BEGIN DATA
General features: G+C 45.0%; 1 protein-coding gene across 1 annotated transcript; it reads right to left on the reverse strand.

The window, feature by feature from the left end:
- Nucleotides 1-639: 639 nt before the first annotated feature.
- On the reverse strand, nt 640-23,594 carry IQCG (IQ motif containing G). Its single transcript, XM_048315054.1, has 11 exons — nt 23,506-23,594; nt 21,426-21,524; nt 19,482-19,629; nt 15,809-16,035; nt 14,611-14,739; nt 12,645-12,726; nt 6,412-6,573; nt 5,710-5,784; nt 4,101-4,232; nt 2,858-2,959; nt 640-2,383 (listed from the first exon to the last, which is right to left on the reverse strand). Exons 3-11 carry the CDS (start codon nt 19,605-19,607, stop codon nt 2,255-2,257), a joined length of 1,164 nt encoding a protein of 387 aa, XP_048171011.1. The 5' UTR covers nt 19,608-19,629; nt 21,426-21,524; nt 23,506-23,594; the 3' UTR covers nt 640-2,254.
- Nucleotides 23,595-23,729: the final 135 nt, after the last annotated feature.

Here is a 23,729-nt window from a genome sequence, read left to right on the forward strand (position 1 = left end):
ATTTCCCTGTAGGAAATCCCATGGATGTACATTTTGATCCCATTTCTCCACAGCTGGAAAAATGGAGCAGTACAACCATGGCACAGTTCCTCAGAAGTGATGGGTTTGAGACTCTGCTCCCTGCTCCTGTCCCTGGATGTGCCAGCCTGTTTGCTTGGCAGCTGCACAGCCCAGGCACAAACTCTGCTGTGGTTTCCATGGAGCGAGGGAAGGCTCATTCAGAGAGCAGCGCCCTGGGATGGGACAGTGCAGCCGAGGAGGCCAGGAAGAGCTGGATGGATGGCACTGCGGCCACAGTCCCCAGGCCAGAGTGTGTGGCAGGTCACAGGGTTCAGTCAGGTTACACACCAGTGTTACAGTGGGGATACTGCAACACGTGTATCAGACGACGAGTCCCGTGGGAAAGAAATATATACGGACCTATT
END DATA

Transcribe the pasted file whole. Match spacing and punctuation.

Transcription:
General features: G+C 45.0%; 1 protein-coding gene across 1 annotated transcript; it reads right to left on the reverse strand.

The window, feature by feature from the left end:
- Nucleotides 1-639: 639 nt before the first annotated feature.
- On the reverse strand, nt 640-23,594 carry IQCG (IQ motif containing G). Its single transcript, XM_048315054.1, has 11 exons — nt 23,506-23,594; nt 21,426-21,524; nt 19,482-19,629; nt 15,809-16,035; nt 14,611-14,739; nt 12,645-12,726; nt 6,412-6,573; nt 5,710-5,784; nt 4,101-4,232; nt 2,858-2,959; nt 640-2,383 (listed from the first exon to the last, which is right to left on the reverse strand). Exons 3-11 carry the CDS (start codon nt 19,605-19,607, stop codon nt 2,255-2,257), a joined length of 1,164 nt encoding a protein of 387 aa, XP_048171011.1. The 5' UTR covers nt 19,608-19,629; nt 21,426-21,524; nt 23,506-23,594; the 3' UTR covers nt 640-2,254.
- Nucleotides 23,595-23,729: the final 135 nt, after the last annotated feature.

Here is a 23,729-nt window from a genome sequence, read left to right on the forward strand (position 1 = left end):
ATTTCCCTGTAGGAAATCCCATGGATGTACATTTTGATCCCATTTCTCCACAGCTGGAAAAATGGAGCAGTACAACCATGGCACAGTTCCTCAGAAGTGATGGGTTTGAGACTCTGCTCCCTGCTCCTGTCCCTGGATGTGCCAGCCTGTTTGCTTGGCAGCTGCACAGCCCAGGCACAAACTCTGCTGTGGTTTCCATGGAGCGAGGGAAGGCTCATTCAGAGAGCAGCGCCCTGGGATGGGACAGTGCAGCCGAGGAGGCCAGGAAGAGCTGGATGGATGGCACTGCGGCCACAGTCCCCAGGCCAGAGTGTGTGGCAGGTCACAGGGTTCAGTCAGGTTACACACCAGTGTTACAGTGGGGATACTGCAACACGTGTATCAGACGACGAGTCCCGTGGGAAAGAAATATATACGGACCTATT